Just in case anyone thinks that all that is involved in having a sled dog kennel is constant trips to the vet and the ability to function normally with a broken heart and tears rolling down your cheeks, I’d like to point out that, contrary to the apparent evidence of this blog, it actually isn’t just like that. It is like that sometimes, a bit too often, truth be told, the price of keeping all your dogs for their whole lives.
However, the real reason for having a sled dog kennel, is to run dogs. And with ending of summer and the beginning of autumn, the season for running draws ever closer. With our heavy coated dogs, we’ve had to watch as our neighbour took his team out in temperatures that would have had our guys frazzled and fried. Daily, we wait for the weather forecast and each morning, I wonder if today will finally be cool enough. Roughly speaking, our cut-off is 50F – and depending on the humidity, it might even need to be a little cooler than that. Our equipment is ready, all replaced after the Sockeye Fire destroyed everything, the 4 wheeler is fuelled and we’re just sitting, twiddling our thumbs and watching the thermometer. Until……………
Yep, a couple of weeks ago, we started training. That’s actually pretty good for us, I’ve seen seasons where we’ve not been out till pretty late in September, so to get out now is great. With all of the drama of last year, we actually hardly ran at all, so everyone basically had a year off = technically 16 months off, I guess. Plus new boy Niko hadn’t run at all and youngster Davaar was just a pup, so at 20 months old, he is getting a late start. Queen’s first litter only ran in early Fall training in 2014, – are you getting the feeling I’m laying the groundwork for a multitude of excuses as to why training hasn’t been the smoothest ?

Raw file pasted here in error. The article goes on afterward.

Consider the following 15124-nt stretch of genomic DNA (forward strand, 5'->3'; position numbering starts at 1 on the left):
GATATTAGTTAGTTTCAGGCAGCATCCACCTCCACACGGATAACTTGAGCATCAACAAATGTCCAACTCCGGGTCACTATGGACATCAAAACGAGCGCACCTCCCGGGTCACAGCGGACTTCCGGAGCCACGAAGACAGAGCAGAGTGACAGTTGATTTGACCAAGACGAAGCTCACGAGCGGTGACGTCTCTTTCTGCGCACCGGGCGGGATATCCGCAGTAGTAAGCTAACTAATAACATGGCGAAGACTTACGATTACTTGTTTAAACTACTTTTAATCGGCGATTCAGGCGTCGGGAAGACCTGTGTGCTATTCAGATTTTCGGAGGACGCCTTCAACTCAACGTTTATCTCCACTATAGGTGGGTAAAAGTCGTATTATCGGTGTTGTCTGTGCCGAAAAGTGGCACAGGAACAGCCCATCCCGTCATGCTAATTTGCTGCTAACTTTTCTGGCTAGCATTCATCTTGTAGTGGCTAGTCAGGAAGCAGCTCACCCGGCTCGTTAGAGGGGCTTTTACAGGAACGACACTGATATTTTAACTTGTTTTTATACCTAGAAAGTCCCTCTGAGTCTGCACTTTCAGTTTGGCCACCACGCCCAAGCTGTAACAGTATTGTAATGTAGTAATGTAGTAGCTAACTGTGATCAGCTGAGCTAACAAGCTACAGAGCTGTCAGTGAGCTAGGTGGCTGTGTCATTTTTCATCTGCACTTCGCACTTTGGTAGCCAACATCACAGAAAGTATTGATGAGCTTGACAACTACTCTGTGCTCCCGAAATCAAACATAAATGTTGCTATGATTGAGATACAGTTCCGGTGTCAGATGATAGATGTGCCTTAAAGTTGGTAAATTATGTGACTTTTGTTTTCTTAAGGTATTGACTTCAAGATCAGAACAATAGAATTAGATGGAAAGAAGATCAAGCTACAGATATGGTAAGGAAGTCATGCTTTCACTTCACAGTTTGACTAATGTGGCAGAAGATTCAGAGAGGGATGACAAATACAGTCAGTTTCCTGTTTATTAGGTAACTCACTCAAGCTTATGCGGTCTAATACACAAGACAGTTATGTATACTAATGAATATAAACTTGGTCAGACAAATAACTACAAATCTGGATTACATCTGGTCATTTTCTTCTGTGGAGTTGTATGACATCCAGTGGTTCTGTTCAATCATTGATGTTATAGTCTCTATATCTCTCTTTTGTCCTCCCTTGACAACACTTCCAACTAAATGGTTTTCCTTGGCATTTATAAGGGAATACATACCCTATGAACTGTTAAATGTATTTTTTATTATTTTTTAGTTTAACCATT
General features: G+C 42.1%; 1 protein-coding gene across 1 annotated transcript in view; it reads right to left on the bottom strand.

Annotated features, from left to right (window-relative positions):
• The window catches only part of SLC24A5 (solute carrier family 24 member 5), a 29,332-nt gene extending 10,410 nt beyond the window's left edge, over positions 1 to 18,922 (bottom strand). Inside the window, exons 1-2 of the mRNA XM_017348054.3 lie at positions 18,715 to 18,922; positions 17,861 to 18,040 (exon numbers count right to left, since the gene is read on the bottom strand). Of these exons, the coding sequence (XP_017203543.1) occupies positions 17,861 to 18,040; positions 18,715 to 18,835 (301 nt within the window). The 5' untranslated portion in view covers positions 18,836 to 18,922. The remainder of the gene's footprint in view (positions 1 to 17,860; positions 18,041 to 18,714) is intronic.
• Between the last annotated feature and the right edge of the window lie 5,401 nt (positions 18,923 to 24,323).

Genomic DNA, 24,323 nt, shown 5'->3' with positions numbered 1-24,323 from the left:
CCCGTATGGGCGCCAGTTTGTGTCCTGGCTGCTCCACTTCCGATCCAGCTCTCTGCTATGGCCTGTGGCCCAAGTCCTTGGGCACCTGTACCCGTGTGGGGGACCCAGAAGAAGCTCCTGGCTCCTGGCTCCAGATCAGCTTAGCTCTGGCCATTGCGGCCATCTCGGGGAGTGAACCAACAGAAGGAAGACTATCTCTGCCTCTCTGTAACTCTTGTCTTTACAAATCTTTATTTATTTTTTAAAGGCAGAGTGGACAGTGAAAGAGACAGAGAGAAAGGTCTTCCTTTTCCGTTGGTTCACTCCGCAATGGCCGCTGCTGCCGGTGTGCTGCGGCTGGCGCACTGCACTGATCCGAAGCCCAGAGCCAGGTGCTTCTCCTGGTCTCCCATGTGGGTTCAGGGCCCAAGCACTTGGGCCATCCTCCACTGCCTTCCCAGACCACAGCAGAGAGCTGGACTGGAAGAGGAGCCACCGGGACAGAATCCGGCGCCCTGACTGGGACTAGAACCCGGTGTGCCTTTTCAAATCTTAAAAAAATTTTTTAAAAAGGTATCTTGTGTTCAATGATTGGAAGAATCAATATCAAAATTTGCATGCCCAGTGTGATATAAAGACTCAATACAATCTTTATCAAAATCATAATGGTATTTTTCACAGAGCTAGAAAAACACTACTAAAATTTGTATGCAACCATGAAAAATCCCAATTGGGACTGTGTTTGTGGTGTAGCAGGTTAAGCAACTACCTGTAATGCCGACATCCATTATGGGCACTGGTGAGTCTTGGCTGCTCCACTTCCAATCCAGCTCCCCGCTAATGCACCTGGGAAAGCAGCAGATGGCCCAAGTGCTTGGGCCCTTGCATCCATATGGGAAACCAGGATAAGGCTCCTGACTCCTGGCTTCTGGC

Actually, that would be terribly unfair on the dogs. After everyone has had 8 runs, we’ve lost the sum total of 2 chewed necklines, which I consider perfectly acceptable, given the excitement levels at hook-up time. Plus, necklines are way cheaper to replace than just about every other piece of equipment !
Generally, I like a fairly calm team, enthusiastic but controlled. With so many youngsters on the team, we’ve got lots of enthusiasm and maybe just a little less control over that wildness. However, even in this short space of time, we’re already seeing the young dogs picking up on the cues of the older dogs in many areas – except when it comes to taking a break. We’ve also been trying to evaluate some of those younger guys with a view to finding new leaders. Happily, it seems like we have at least a couple of potential candidates and we’ll work with those dogs in the hope that we will find one, or more, trustworthy, reliable lead dog.
These first few runs are always interesting, there’s a lot to teach the dogs, even if that is just refreshing their memories, and reminding them of the good habits we’re all trying to develop . Any moments of unhappiness I had after one of these early runs was quickly dismissed as I was reminded by my wife that the last run I had, with the team I was wishfully comparing the current unruly mob with, actually led to them breaking my leg, so maybe these young guys weren’t quite so bad after all.
At the end of the day, we run dogs to have fun, and hopefully, the dogs have fun too. The love and bonds we build with them, lasts their entire lives, as all our dogs stay with us for all of their days. The retired guys who want to, move into the house and those who would still rather live outside, get regularly dragged indoors to see if they’ve changed their minds yet.
Boof seems to have taken to life as a retired house dog pretty well.
For all of the tears and hurt we feel when they pass, the joy, love and companionship they give us, far outweighs that pain.